Tags: recession | rate | cuts | economy | fed

US Isn't Close to Recession as 3 More Rate Cuts Loom

US Isn't Close to Recession as 3 More Rate Cuts Loom
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By    |   Monday, 19 August 2019 12:10 PM

Among all the noise of a growing possibility that the United States could slip into recession in 2020 or 2021, last week we got the advance estimates of U.S. retail and food services sales for July 2019 that showed unexpected strength as total sales rose 0.7 percent.

That jump, by the way, was its fastest increase in the last four months while excluding automobiles, gasoline, building materials and food services, retail sales rose 1 percent in July after rising 0.7 percent in June.

The so-called control group that is considered by economists, as well as traders as a more precise method of gauging U.S. consumer spending, rose 1 percent in July and rose 7.5 percent year-on-year during the second quarter, which was by the way one of the strongest quarterly performances since 2005.

For investors, it is important to keep in mind that consumer spending in the U.S. represents about 68 percent of the U.S. economy (2018).

For example, U.S. final household consumption expenditure is 5 times larger than that of Japan, which was in 2018 the world’s third largest economy in 2018 when measured by nominal GDP as measured by the IMF.

For investors, it’s important to keep in mind that these latest retail sales details certainly don't indicate an imminent recession threat for the United States. Meanwhile, there are also some early signs of inflation picking up, which could make the Federal Reserve’s job much more difficult in the months to come. At the same time, there are also undeniable signs that the industrial and manufacturing side of the U.S. economy aren’t performing that well.

The latest statistical data that was released by the Federal Reserve on Industrial Production and Capacity Utilization showed U.S. industrial production declined 0.2 percent in July after having fallen more than 1.5 percent since December 2018.

Capacity utilization for the industrial sector also decreased 0.3 percent in July to 2.3 percentage points, which is below its long-term (1972-2018) average.

The U.S. manufacturing output has now contracted in five of the last seven months, and it confirms that the U.S. economy has in fact has joined the global manufacturing slowdown, which is led by Chine and Germany. A key question for investors is: "Will the U.S. economy maintain sufficient internal strength through consumption’ to withstand the negative influences coming from abroad?"

The other key question for the U.S. economy and investors is and will continue to be: "What will finally come out of the lingering China-U.S. trade dispute?"

For his part, President Donald Trump said earlier this month that the United States is "not ready" to make a trade deal with China.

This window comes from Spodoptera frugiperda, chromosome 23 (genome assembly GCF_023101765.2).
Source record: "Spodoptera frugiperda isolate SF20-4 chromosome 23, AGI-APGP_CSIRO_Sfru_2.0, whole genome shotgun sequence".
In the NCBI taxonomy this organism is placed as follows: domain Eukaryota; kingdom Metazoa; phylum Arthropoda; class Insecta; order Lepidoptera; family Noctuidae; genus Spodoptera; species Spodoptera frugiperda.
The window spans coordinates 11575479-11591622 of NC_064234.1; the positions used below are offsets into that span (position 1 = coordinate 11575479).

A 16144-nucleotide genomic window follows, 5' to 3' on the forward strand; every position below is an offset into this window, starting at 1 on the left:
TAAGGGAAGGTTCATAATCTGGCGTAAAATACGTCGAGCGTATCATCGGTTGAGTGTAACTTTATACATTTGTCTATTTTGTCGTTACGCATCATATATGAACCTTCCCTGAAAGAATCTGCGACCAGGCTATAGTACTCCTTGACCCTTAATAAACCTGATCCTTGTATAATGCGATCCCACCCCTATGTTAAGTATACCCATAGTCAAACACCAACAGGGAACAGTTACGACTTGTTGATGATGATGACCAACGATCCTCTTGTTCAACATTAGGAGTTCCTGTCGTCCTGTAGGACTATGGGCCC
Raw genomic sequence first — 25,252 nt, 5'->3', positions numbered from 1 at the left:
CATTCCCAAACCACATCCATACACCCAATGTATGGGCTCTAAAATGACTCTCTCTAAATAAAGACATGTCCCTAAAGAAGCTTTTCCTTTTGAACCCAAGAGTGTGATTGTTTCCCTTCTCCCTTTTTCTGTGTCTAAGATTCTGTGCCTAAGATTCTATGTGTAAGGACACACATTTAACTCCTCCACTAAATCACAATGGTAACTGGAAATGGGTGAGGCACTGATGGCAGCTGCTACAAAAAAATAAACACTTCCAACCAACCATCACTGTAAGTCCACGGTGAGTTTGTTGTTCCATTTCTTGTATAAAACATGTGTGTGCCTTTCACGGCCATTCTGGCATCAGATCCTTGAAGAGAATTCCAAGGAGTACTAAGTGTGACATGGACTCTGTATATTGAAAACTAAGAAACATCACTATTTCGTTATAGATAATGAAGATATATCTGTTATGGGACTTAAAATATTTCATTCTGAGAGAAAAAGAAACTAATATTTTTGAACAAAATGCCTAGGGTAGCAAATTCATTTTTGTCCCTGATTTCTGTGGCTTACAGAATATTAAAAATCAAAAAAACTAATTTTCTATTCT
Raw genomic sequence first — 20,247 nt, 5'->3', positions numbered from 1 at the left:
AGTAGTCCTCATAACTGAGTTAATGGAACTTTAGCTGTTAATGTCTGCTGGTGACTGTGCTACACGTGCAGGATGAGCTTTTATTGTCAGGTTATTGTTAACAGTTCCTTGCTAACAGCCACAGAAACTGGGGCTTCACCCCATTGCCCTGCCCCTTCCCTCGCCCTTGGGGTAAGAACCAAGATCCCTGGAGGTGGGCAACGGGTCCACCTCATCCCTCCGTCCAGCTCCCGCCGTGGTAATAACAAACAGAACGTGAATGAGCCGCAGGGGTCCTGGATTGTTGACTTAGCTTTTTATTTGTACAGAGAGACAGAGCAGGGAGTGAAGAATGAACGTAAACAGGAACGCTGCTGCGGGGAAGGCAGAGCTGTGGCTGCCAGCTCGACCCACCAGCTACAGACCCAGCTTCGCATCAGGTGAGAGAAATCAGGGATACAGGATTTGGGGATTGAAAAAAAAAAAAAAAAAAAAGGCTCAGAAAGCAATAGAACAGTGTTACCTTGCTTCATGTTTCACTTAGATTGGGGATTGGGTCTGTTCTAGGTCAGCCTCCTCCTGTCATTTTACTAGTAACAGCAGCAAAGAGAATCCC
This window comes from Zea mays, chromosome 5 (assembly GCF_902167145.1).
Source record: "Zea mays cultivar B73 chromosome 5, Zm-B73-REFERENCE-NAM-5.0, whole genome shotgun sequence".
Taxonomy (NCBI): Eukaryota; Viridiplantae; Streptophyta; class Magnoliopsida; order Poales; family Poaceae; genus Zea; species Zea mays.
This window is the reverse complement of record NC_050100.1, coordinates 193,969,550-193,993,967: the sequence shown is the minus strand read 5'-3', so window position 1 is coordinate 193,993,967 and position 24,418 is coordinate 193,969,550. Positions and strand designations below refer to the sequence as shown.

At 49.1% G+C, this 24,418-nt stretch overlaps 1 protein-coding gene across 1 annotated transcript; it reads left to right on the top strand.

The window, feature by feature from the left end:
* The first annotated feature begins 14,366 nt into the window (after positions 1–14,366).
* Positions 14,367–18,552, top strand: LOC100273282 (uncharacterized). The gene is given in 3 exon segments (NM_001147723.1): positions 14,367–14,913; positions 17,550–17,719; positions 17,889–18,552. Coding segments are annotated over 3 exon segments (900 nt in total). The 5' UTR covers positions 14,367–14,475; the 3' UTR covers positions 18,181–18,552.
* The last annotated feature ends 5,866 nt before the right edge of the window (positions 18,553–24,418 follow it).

The U.S. Trade Representative’s office late last week released a complete list of the items that were removed from $300 billion in tariffs scheduled to go into effect on September 1 and December 15, some of which had already been hit with 25 percent tariffs after Trump had delayed more than half of the proposed tariffs until December, saying it would help shield businesses and consumers from the U.S.-China trade war fallout during the Christmas selling season.

The bulk of the items removed from the tariff list were furniture products, including wooden- and metal-framed chairs and those made of plastics. Some of these were previously hit with tariffs as part of broader furniture categories.

The U.S. Labor Department also said last week that the price index for household furnishings rose 0.4 percent in July, marking its third consecutive monthly increase and contributing to broad-based growth in consumer prices during July, Reuters reported.

All that said, and with what we have learned over the last couple of days, I still don’t believe that the U.S. is heading into recession.

I also now believe the Fed could cut the fed-funds rate by 0.25 basis points in September, December and March 2020.

I also don't believe that U.S. Treasury yields could go much lower than where they are now. On the contrary, I expect, for example, the 10-year Treasury yield to move back up to about 1.90 percent over the next 12 months or something like that. On Friday the 10-year U.S. treasury yielded 1.55 percent.

If that’s the case, investors that have a bearish view on the dollar could maybe temper their expectations for a weaker dollar over the near term.

U.S. GDP growth is also set to slow down, but not to collapse. A GDP growth rate of about 1.8 percent in 2020 is fully in the cards, which is of course somewhat below trend.

Etienne "Hans" Parisis is a bank economist who has advised investors on financial markets and international investments.

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I still don’t believe that the U.S. is heading into recession. I also now believe the Fed could cut the fed funds rate by 0.25 basis points in September, December and March 2020.
recession, rate, cuts, economy, fed
Monday, 19 August 2019 12:10 PM
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